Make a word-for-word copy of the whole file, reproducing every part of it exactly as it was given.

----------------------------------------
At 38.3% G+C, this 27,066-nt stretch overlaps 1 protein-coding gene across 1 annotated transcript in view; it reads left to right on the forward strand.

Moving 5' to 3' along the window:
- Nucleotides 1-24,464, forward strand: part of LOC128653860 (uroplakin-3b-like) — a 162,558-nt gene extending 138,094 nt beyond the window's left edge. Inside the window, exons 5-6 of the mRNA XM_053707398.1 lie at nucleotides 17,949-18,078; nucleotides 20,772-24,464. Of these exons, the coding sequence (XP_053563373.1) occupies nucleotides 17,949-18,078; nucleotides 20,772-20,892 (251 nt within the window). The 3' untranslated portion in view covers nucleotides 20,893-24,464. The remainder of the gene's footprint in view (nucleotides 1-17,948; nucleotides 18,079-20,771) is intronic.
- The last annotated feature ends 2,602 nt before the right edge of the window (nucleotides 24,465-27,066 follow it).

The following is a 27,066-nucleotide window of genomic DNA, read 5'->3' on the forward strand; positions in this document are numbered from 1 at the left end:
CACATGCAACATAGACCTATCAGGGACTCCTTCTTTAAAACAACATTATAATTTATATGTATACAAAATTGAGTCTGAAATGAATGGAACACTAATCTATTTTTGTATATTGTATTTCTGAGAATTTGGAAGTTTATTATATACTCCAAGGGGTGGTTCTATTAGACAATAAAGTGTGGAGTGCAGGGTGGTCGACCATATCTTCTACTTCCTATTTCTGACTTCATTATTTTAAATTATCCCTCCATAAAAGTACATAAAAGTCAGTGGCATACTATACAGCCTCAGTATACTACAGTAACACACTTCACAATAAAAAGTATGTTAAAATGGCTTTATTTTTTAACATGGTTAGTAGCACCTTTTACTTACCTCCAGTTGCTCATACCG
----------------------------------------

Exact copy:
At 38.3% G+C, this 27,066-nt stretch overlaps 1 protein-coding gene across 1 annotated transcript in view; it reads left to right on the forward strand.

Moving 5' to 3' along the window:
- Nucleotides 1-24,464, forward strand: part of LOC128653860 (uroplakin-3b-like) — a 162,558-nt gene extending 138,094 nt beyond the window's left edge. Inside the window, exons 5-6 of the mRNA XM_053707398.1 lie at nucleotides 17,949-18,078; nucleotides 20,772-24,464. Of these exons, the coding sequence (XP_053563373.1) occupies nucleotides 17,949-18,078; nucleotides 20,772-20,892 (251 nt within the window). The 3' untranslated portion in view covers nucleotides 20,893-24,464. The remainder of the gene's footprint in view (nucleotides 1-17,948; nucleotides 18,079-20,771) is intronic.
- The last annotated feature ends 2,602 nt before the right edge of the window (nucleotides 24,465-27,066 follow it).

The following is a 27,066-nucleotide window of genomic DNA, read 5'->3' on the forward strand; positions in this document are numbered from 1 at the left end:
CACATGCAACATAGACCTATCAGGGACTCCTTCTTTAAAACAACATTATAATTTATATGTATACAAAATTGAGTCTGAAATGAATGGAACACTAATCTATTTTTGTATATTGTATTTCTGAGAATTTGGAAGTTTATTATATACTCCAAGGGGTGGTTCTATTAGACAATAAAGTGTGGAGTGCAGGGTGGTCGACCATATCTTCTACTTCCTATTTCTGACTTCATTATTTTAAATTATCCCTCCATAAAAGTACATAAAAGTCAGTGGCATACTATACAGCCTCAGTATACTACAGTAACACACTTCACAATAAAAAGTATGTTAAAATGGCTTTATTTTTTAACATGGTTAGTAGCACCTTTTACTTACCTCCAGTTGCTCATACCG